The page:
So COD is looking for the amount of these pollutants in your stormwater runoff. Simple enough, right?
What is biological oxygen demand (BOD)?
It's pretty similar to COD.
The difference? It's biological sources vs. organic sources.
There's a fair amount of natural, organic matter which makes its way to waterbodies via stormwater runoff. Same as chemical sources, biological sources place a burden on the ecosystem by needing oxygen to breakdown.
This would be things like sewage, plant and animal matter, etc.
Here's what Wikipedia says on the matter
Biochemical oxygen demand (BOD) is the amount of dissolved oxygen needed by aerobic biological organisms in a body of water to break down organic material present in a given water sample at certain temperature over a specific time period. The term also refers to a chemical procedure for determining this amount. This is not a precise quantitative test, although it is widely used as an indication of the organic quality of water. The BOD value is most commonly expressed in milligrams of oxygen consumed per liter of sample during 5 days of incubation at 20 °C and is often used as a robust surrogate of the degree of organic pollution of water.
So, just like COD, this is a methodology of determining a degree of pollution in your runoff.
In environmental chemistry, there does seem to be a correlation between COD and BOD, so sometimes one is used as an indicator of both of them.
Can I cut down on BOD or COD discharges?
In our experience, facilities usually have to monitor for both if they have the potential to discharge materials that contribute to COD and BOD.
And yes, you can easily change your measureable levels of COD & BOD with simple housekeeping.
You can cut down on the amount of chemicals that could be exposed to stormwater. I'm not talking about using less, I'm suggesting don't use them in a place that's exposed to stormwater. Don't use chemicals outdoors. Clean up spills or leaks of anything and everything.
Make sure you clean up any spills, drips, or leaks of any oil or petroleum products. This is a huge one I see all the time!
Be careful when using degreasers, lubricants, solvents, and don't overuse them.
Simply put, cut down on your chemical usage outdoors whenever possible, and you should make a difference in your COD present in your stormwater.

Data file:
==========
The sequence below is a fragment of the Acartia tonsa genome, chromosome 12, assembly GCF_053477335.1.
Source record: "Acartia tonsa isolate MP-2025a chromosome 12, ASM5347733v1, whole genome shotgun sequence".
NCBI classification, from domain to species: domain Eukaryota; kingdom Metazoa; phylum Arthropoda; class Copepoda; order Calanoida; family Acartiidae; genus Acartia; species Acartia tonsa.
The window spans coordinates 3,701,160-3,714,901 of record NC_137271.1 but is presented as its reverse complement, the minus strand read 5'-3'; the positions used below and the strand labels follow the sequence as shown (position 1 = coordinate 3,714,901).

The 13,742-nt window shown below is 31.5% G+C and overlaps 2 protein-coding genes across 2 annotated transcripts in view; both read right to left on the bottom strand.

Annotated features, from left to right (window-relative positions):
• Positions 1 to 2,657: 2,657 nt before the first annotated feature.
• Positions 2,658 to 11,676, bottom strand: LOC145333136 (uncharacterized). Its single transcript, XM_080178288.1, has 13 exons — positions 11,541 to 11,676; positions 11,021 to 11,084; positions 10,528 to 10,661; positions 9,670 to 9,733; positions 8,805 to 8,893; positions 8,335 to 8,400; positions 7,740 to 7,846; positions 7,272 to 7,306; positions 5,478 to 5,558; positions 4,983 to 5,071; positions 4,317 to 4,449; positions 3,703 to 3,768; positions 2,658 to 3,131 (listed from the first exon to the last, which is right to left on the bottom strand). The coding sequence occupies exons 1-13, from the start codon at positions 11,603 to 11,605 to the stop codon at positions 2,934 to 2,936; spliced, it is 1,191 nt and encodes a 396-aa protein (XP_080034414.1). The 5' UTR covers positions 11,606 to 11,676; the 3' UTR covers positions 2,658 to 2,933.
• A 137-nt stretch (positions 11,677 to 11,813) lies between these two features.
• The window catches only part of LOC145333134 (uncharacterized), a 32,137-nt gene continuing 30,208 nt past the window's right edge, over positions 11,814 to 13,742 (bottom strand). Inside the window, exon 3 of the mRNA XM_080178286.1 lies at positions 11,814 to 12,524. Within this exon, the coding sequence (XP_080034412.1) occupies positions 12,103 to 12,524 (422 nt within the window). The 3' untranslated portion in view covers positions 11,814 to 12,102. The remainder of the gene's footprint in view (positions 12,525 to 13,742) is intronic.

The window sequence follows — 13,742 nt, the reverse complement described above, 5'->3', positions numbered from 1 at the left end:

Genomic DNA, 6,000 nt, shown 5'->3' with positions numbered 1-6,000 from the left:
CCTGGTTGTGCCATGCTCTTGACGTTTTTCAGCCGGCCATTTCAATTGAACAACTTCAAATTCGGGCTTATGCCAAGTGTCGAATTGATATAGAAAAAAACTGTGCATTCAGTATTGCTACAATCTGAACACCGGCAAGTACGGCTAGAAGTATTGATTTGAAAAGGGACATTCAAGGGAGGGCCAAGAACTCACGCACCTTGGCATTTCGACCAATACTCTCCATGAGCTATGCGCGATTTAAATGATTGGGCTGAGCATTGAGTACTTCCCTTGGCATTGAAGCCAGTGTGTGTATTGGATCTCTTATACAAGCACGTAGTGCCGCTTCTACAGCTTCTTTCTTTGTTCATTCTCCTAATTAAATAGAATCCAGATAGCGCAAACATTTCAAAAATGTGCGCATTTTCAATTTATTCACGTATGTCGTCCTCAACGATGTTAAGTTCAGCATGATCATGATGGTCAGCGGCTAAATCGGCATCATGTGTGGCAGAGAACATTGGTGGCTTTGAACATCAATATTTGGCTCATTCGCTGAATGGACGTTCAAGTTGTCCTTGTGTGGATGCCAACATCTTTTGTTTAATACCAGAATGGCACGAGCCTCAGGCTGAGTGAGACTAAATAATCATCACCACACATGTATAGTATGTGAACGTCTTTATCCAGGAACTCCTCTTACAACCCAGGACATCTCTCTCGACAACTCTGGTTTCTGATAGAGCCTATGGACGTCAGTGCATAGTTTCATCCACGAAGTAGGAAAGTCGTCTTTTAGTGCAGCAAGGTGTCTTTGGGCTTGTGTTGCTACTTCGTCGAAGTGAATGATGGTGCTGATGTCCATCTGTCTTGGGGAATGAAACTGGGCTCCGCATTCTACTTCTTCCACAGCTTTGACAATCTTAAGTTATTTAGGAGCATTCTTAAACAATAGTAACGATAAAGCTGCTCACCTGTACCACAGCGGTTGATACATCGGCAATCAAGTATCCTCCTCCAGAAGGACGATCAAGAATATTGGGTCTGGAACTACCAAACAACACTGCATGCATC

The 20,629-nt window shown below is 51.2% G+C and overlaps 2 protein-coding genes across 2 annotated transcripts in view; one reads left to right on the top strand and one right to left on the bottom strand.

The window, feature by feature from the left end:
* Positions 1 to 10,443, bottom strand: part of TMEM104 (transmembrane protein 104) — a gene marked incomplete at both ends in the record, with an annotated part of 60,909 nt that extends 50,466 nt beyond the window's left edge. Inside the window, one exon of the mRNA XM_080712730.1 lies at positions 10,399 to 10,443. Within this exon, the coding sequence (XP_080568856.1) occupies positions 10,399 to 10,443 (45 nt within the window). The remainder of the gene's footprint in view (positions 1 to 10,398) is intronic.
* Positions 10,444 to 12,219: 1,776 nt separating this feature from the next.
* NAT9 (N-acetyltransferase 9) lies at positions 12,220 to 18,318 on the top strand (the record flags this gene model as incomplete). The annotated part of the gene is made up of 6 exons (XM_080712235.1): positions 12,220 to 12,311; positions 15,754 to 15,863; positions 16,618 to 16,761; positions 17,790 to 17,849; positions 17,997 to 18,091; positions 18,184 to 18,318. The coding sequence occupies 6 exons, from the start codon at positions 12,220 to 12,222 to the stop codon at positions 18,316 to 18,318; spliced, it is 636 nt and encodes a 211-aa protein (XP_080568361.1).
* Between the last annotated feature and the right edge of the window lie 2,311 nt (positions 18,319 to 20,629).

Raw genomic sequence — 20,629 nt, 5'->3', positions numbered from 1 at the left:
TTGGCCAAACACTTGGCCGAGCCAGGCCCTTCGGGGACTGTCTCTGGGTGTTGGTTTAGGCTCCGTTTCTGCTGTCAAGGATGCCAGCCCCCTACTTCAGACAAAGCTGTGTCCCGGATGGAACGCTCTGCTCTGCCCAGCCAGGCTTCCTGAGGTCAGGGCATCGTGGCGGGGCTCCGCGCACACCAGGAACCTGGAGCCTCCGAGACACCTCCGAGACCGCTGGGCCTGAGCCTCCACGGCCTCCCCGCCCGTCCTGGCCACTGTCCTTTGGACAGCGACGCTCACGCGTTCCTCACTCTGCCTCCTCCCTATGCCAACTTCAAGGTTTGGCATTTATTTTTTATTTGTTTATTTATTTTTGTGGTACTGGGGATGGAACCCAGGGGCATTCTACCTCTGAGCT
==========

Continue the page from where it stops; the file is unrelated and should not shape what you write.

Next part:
When it comes to BOD, it's a bit trickier. We find it's pretty hard to generalize how to adequately effect the BOD levels in your runoff, but here's a sort of nasty story to illustrate how one of our clients changed things.
They have a big industrial facility in a rural area. I'm talking real big. They've had problems with vandalism and theft in the past, so they've done some things to improve security. Namely, guard dogs.
Well, it turned out the guard dogs were kept in a pen that had a grassy depression. Well, this grassy depression was a natural gully that led to another channel which fed directly into the stormwater outfall.
Long story short, the dog's going to the bathroom in this field, and water running over it when it rained, added a certain amount of biological material to the outfall. They built a berm before the pen, channeled the water around, and avoided the dog's bathroom, and the BOD went way down.
Extreme example, but an example none the less. Maybe an easier one for you might be if you have a septic system (underground "bathroom" disposal system) that's old or in poor condition. Maybe it contributes the same things to runoff as that dog pen, if you get my drift. Could that maybe be present on your site?
We find that folks usually have trouble identifying the specific cause of COD exceedances. We almost always advise starting with basic housekeeping, usually by simply cleaning up the site.
Then, review the use of chemicals and fuels on the site, and their degree of exposure to stormwater.
Add in a good dose of spill prevention and cleanup, and you usually can address the problem and lower the COD levels pretty easily.
COD & BOD might sound like a mystifying thing from your NPDES permit, but it's really pretty simple. And, once you understand what it is, and learn some fairly simple strategies for reducing COD levels in your discharge, you can feel good knowing that you really are doing something to help the environment, as well as staying in compliance with your permit.